Kids flip over Phoenix Gymnastics Academy programs
By Dave Ficere
The gymnast sprints down the runway on her damaged ankle, leaping high into the air as her Russian opponents stop to watch. The competitor performs a back handspring onto the vault perfectly, then descends through the air toward the ground. Everyone on the sidelines and in the crowd winces, knowing that when she lands, it’s going to be as painful as someone smashing a medal rod against your ankle.
That’s how one television sports program summed up the heroic performance of Kerri Strug as the 4-foot-9 gymnast from Tucson led the U.S. gymnastics team to the Gold Medal in the 1996 Olympics in Atlanta.
Strug, like thousands of other youngsters of all ages, got her start at a gymnastics center, much like the Phoenix Gymnastics & Dance Academy (PGA) in Deer Valley. In fact, long-time owner Mike Payne says PGA staff instructors Jerry and Ellen Hinkle worked with Strug as she moved through the competitive ranks during their time as part owners of a Tucson gym.
Payne grew up in the sport, beginning with gymnastics classes in his childhood and high school, leading to a college scholarship. He began coaching others during his last year in college, eventually bringing those skills to Arizona and starting PGA. “I’ve been involved in gymnastics my whole life,” he says, “and my mother coached at the YMCA in the 60s.”
The Phoenix Gymnastic Academy, which calls itself “Arizona’s premier Gymnastics facility and home to aspiring athletes for over 30 years,” started in 1982 and is one of the oldest programs in Arizona that has remained under the same ownership. “We primarily offer gymnastics and dance for all age students from the beginner all the way up to national-level competition,” Payne says.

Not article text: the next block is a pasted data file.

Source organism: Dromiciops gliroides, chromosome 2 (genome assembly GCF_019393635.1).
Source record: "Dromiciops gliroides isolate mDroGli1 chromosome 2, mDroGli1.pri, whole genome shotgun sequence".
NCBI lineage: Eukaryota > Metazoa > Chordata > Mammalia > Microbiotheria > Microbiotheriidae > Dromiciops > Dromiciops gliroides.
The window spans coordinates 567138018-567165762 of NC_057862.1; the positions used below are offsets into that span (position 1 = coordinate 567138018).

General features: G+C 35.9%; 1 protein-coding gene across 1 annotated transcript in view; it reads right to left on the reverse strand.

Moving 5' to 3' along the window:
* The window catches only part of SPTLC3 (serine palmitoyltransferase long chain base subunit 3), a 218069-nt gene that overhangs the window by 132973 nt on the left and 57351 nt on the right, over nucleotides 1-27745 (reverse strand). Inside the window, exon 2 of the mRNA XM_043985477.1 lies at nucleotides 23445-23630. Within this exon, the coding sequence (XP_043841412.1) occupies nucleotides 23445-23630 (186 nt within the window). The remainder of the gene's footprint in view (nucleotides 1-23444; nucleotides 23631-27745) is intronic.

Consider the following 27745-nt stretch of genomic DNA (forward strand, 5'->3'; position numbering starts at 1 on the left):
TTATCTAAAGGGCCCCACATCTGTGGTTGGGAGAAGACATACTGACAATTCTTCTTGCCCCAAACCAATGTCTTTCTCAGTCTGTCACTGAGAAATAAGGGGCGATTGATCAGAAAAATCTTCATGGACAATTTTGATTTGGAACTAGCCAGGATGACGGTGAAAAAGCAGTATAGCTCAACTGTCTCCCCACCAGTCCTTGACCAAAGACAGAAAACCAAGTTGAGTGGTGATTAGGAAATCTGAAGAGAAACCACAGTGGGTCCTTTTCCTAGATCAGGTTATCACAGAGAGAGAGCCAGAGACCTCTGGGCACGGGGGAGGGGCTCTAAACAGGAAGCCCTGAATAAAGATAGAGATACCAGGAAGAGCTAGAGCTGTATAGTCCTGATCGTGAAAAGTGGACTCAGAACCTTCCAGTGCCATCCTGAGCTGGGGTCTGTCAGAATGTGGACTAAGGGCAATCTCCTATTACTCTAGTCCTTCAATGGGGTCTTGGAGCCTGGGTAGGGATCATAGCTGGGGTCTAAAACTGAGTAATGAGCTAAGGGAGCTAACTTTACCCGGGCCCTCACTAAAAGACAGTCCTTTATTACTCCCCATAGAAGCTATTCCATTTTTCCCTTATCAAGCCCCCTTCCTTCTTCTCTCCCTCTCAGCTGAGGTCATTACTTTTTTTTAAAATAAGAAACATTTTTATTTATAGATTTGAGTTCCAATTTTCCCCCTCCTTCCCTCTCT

A lot has changed since he was in school Payne says. “No Arizona high schools offer gymnastics, but there are some schools in other states that offer it,” he says. “ “A lot of men’s gymnastics are gone, even at the college level. Now performers must go to schools like ours and private clubs have taken over the sport.” So far, PGA has sent 26 students into college programs, but the competitive program is just a part of what PGA offers.
So, how can youngsters benefit from gymnastics classes and even the competition aspect? “Gymnastics is different from other sports,” Payne asserts, “in that you have to develop a certain level of skills before you can even compete. But for those who aren’t interested in that, we have a recreational program that’s just for fun and helps develop basic skills, coordination and strength. The competitive route is more intense and more of a commitment.”
PGA offers a lot of different kinds of classes for all ages and children are grouped together by skill level. And because class size is limited, students get more individualized attention. For parents interested in finding out more, PGA offers a free trial class that their children can participate in to see if it’s something they might like and enjoy.
While they specialize in gymnastics, Payne says PGA also offers tumbling classes for those interested in enhancing their cheerleading skills and a small dance program that includes ballet, jazz and hip-hop. In addition, PGA hosts birthday parties on weekends and a summer camp featuring gymnastics, dance, martial arts, swimming and other fun activities.
PGA’s more than 12,000 square foot, state-of-the-art facility is conveniently located at 1926 W. Monona Dr., just north of the 101 Freeway on the west side of 19th Avenue in Phoenix. You can find out more by visiting their website at phoenixgymnasticsacademy.com or calling them at (623) 582-5293.